Hefley says his ‘bias’ is to reopen Gold Camp
Congressman Joel Hefley, whose district includes mountainous Gold Camp Road, would like to see its closed segment re-
opened to motor vehicles - although he will not stand in the way if the U.S. Forest Service (USFS) proposes otherwise.
“My bias would probably be to open it, based on the experience my family had of being able to use it,” Hefley said, after being asked for his views on the issue by the Westside Pioneer. “When we had guests out there and we wanted a close way for them to experience the mountains and some of the history and beauty of Colorado, why, that was a wonderful road to take them on.
“There are an awful lot of people who are too old or infirm. They're not going to go up there and hike it, bike it, so they can't experience it. So I guess my bias would be to open the road. I don't live there, I don't live in the neighborhood, so it's not really my decision, but that's my bias.”
The Republican congressman said he helped procure federal funding for the USFS planning study that is considering options for Gold Camp Road. An 8.5-mile segment of the road has been closed to cars since 1988 when a road tunnel collapsed. In the meantime, the segment has become a haven for hikers and bikers, many of whom are advocating that it never be reopened to cars.
“I wanted to see if we could seek a solution to it.” Hefley said, when asked why he got involved. “I know there are people that come down on both sides. People I represent in Victor and Cripple Creek very much want the road open again. They think it's very important to their economy. And a lot of people down here (in Colorado Springs) want it open.”
The USFS has held several public meetings this year, collecting ideas on the best plan for the road. A draft environmental impact statement (EIS) - defining Forest Service recommendations - is due out in December, which will lead to more public meetings before the final EIS, scheduled for June 2005.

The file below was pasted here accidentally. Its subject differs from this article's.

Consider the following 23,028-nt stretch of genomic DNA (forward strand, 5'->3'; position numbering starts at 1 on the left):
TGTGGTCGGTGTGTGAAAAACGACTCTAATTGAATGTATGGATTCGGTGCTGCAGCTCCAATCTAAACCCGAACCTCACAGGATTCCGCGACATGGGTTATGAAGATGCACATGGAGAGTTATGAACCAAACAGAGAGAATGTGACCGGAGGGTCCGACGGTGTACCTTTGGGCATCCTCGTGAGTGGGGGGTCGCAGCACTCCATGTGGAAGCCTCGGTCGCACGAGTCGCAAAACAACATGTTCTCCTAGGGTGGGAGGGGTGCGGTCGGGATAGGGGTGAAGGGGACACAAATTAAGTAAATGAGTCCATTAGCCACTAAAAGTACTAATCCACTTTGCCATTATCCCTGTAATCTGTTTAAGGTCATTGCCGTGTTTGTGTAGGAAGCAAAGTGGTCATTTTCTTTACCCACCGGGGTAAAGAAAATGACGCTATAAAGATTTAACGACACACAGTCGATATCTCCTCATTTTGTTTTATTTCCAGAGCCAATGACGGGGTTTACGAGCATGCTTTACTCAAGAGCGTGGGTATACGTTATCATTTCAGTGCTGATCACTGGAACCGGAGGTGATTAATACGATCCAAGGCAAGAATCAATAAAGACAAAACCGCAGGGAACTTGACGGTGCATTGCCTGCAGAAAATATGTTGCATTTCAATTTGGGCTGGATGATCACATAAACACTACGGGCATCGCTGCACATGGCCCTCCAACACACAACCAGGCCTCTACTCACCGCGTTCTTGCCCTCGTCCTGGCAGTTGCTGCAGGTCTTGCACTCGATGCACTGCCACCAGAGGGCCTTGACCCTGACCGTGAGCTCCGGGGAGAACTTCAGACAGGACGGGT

The only Forest Service recommendation Hefley would oppose is one that denies all access - non-motorized as well as motorized. “I wouldn't want it shut it to everybody,” he said. “I love wilderness. I think we need wilderness areas. But I don't think we should keep people out. Otherwise, whatever decision the studies and so forth seem to validate, I'm prepared to go along with.”
He also said he does not favor paving the road, as some citizens have suggested. “My personal bias is not to pave the road,” he said. “I'd leave it an old railroad-bed type of road, not make it something that's going to be a major thoroughfare, a shortcut to Cripple Creek. If you own a bike or if it's open to cars, it ought to be a mountain experience, not just a means to an end, so you can get to a casino faster or something.”
So far, only the USFS planning process has been funded. However, Hefley expressed confidence that he could obtain implementation funding as well.
“If we can come to some kind of decision about what needs to be done, then we can go after the money to get it done,” Hefley said. “There are several avenues, both private and public. We need the Forest Service or somebody to make a decision on what's going to be done, then we move forward on that.
“It's an issue we've absolutely talked to death over the years. If we decide we're never going to open it, then let's stop worrying about it and turn it over to the bikers and hikers. But it makes sense to open the road, then we need to move on with it, I think, to pursue it, get the money, and get the tunnel fixed.”
Hefley has represented Colorado's Eastern Front Range in the U.S. House of Representatives since 1986. He represents Chaffee, El Paso, Fremont, Lake, Park and Teller counties.
He is seeking re-election this fall.
Westside Pioneer Article